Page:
A woman's plea for closure

Orthodox Jewish community rallies against husband who denied a religious divorce

September 19, 2006|By Liz F. Kay .. | Liz F. Kay ..,Sun reporter

Cynthia Ohana hasn't lived with her husband for three years, and she secured a civil divorce more than a year ago.

But under Jewish law, the Park Heights woman remains trapped - an agunah, or "anchored down" in Hebrew - because Ephraim Ohana refuses to grant her a divorce agreement recognized by Orthodox Jewish law.

Without what's known as a get, Cynthia Ohana isn't permitted to date or remarry in the Orthodox community - even though the civil court found that her husband had abused her.

But the Orthodox community is supporting her. Yesterday, the campaign to secure a religious divorce for Cynthia Ohana moved to the University of Baltimore School of Law in the form of a rare public rally, where Jews sought to pressure Ephraim, a student there.

"I'm sorry we have to go out in the streets like this. ... We take Jewish law very seriously," said Mark Hart, a neighbor who carried a "Free Her Now" sign. "We just want to make sure there's closure, so the family can resume a normal life."

Ephraim Ohana did not return phone calls yesterday, but his former wife of 19 years said she needs to complete the religious portion of the divorce as well as the civil action.

"I feel like I've done my job. I've gotten away from an abuser, I've gotten my children away from an abuser," Cynthia Ohana, 40, said. "I need closure in order to come full circle."

"It's pretty powerful, and it's wrong that he has that kind of power," she said.

The mother was granted sole custody of their five children last year. "This is the only unsolved piece of the puzzle," said her lawyer, Larry J. Feldman.

Under Orthodox Jewish law, one member of the couple approaches the bais din, or rabbinical divorce, to seek a divorce, said Rabbi Barry Freundel, an Orthodox rabbi who teaches at Baltimore Hebrew University. The husband gives her the get, a document that nullifies the marriage bond and frees her to marry someone else, Freundel said. The wife can accept it, and there are mechanisms to strongly encourage her to agree to the divorce, the rabbi said.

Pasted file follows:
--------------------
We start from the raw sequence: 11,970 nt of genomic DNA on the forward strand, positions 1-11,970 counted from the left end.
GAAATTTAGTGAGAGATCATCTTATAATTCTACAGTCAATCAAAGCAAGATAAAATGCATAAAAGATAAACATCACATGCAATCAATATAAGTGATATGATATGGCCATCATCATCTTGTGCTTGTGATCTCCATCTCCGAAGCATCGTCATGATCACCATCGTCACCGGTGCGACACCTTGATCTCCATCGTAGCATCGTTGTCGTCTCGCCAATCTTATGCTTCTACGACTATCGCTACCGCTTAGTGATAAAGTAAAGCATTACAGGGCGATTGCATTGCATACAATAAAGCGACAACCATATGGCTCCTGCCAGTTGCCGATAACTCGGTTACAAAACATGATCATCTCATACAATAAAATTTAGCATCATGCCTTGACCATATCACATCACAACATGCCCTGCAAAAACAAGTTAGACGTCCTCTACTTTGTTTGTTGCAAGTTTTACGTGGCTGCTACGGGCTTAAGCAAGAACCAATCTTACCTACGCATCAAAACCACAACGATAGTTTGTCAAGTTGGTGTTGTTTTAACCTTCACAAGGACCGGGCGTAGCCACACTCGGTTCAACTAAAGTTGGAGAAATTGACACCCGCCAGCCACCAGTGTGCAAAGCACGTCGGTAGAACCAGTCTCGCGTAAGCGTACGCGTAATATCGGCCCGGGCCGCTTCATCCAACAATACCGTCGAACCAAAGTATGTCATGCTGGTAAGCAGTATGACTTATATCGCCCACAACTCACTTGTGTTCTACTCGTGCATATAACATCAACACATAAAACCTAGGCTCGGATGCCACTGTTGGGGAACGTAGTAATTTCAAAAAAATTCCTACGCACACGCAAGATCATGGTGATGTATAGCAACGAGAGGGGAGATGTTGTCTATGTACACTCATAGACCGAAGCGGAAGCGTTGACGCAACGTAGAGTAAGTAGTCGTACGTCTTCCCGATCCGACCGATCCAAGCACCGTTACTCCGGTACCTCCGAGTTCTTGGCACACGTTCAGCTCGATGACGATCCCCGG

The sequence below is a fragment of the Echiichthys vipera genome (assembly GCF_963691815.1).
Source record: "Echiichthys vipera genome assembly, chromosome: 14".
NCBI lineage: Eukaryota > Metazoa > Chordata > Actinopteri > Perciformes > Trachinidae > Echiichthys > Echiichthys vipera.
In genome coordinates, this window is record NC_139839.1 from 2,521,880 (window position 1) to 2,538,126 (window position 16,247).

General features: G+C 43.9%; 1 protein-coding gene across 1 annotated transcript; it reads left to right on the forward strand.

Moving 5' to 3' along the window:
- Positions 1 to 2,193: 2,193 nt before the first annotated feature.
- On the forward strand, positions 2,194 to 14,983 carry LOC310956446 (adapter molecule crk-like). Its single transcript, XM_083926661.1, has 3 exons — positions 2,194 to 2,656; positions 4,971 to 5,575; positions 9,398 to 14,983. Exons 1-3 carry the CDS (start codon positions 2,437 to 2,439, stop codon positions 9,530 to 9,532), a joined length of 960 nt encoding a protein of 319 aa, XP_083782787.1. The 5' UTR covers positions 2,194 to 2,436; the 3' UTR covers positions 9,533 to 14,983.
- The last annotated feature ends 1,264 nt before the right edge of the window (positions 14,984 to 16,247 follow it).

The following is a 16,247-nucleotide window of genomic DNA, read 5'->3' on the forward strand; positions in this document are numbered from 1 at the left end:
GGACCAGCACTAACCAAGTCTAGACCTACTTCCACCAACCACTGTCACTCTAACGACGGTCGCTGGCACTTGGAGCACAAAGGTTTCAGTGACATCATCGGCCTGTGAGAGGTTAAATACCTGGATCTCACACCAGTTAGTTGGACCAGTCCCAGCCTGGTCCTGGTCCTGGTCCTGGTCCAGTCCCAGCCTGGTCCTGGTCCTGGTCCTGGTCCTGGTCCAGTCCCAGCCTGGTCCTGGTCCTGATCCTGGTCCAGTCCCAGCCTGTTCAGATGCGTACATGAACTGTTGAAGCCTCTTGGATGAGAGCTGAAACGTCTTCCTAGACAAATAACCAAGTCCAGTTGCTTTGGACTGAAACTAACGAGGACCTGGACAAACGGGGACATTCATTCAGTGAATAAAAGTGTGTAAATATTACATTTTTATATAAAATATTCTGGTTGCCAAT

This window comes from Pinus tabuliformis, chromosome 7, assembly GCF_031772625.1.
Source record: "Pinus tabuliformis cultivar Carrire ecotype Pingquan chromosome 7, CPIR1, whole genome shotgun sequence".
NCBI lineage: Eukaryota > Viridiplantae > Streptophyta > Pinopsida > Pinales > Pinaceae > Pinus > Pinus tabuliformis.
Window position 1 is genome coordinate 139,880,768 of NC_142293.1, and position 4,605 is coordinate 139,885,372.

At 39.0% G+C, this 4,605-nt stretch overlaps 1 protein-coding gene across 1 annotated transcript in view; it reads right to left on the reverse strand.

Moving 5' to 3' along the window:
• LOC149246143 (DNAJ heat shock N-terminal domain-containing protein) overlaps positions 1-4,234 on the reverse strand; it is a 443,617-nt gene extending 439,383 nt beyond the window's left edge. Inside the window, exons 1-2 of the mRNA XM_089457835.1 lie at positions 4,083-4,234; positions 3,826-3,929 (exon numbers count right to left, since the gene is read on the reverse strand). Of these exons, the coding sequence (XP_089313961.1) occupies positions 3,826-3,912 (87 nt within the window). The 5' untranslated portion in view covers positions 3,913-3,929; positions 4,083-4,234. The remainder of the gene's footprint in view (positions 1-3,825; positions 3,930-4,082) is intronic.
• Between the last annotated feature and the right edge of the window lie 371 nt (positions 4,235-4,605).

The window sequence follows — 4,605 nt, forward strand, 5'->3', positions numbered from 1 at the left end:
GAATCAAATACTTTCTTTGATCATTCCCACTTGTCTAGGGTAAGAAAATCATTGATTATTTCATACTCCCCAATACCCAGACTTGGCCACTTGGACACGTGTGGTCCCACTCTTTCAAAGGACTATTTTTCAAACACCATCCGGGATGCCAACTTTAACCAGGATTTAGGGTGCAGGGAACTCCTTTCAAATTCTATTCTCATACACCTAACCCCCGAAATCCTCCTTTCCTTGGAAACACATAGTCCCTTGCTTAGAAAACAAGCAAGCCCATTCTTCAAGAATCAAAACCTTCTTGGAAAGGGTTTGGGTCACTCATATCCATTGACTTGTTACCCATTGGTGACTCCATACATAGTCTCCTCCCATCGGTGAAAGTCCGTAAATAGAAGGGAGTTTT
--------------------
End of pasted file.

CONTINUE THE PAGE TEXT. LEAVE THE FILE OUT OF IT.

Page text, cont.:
The termination of the marriage must be a voluntary action, said Rabbi Daniel Lerner of Beth Tfiloh Congregation .

Because her husband would not cooperate, the rabbinical council gave Cynthia Ohana permission to seek a civil divorce.

"She can't, in terms of her faith, date or be remarried and provide a home that is economically more sound and a healthy relationship for her to enjoy but also to model for the kids," said Nancy F. Aiken, director of CHANA, which helps victims of domestic violence in the Jewish community.

So over the past eight months, the community has rallied around her, applying increasing social pressure.

Since February, Ephraim Ohana has been banned from Orthodox synagogues, known as shuls, and homes by order of the Rabbinical Council of Greater Baltimore, an organization of Orthodox rabbis. About 100 people also rallied in front of Ephraim Ohana's Park Heights apartment in June, Aiken said.

"The support is very validating," said Cynthia Ohana. "The exposure is very intimidating, though ... I feel safer with everybody's support."

Baltimore attorney Bruce M. Luchansky, who led the demonstration yesterday, thanked those who had gathered "for offering your actions as a tefillah, as a prayer" before leading a chant: "Ephraim Ohana, unchain your wife."

"The tool of control, of abuse is a tool that uses religious law," Rabbi Moshe Hauer of Bnai Jacob Shaarei Zion Congregation told the group.

"The community has tried to work with him, to convince him, to cajole him, and he has refused," Hauer said in an interview. "I hope that he will do the right thing, and we will be happy to welcome him back."

Protesters said they believe that Ephraim Ohana's refusal needs to be called out in public until he relents.

"This is obviously behavior that the Jewish community and the Torah tradition frowns upon," said Ayda Rottman, 25, of Pikesville, over the shouts of demonstrators.

Aiken said she hopes that men within the community will decide they do not want things to escalate to this point, and that women in abusive relationships will realize they would receive similar support if they find themselves in difficult situations.

"It's been used really as a weapon of intimidation the entire time," Aiken said. "As [Cynthia Ohana] had secured different civil and criminal remedies, it's been held over her head. It's the one thing that is in his power and control now."

Lerner said during the rally that the legal systems in most jurisdictions - aside from the state of New York and Israel - offer little help for women in this situation.

In 1999, the Maryland legislature considered a bill that would have required people seeking a civil divorce to remove all religious barriers to remarrying. But news reports from the time say the proposal was dropped after some lawmakers expressed concern about potential intrusion on religious practice.

liz.kay@baltsun.com

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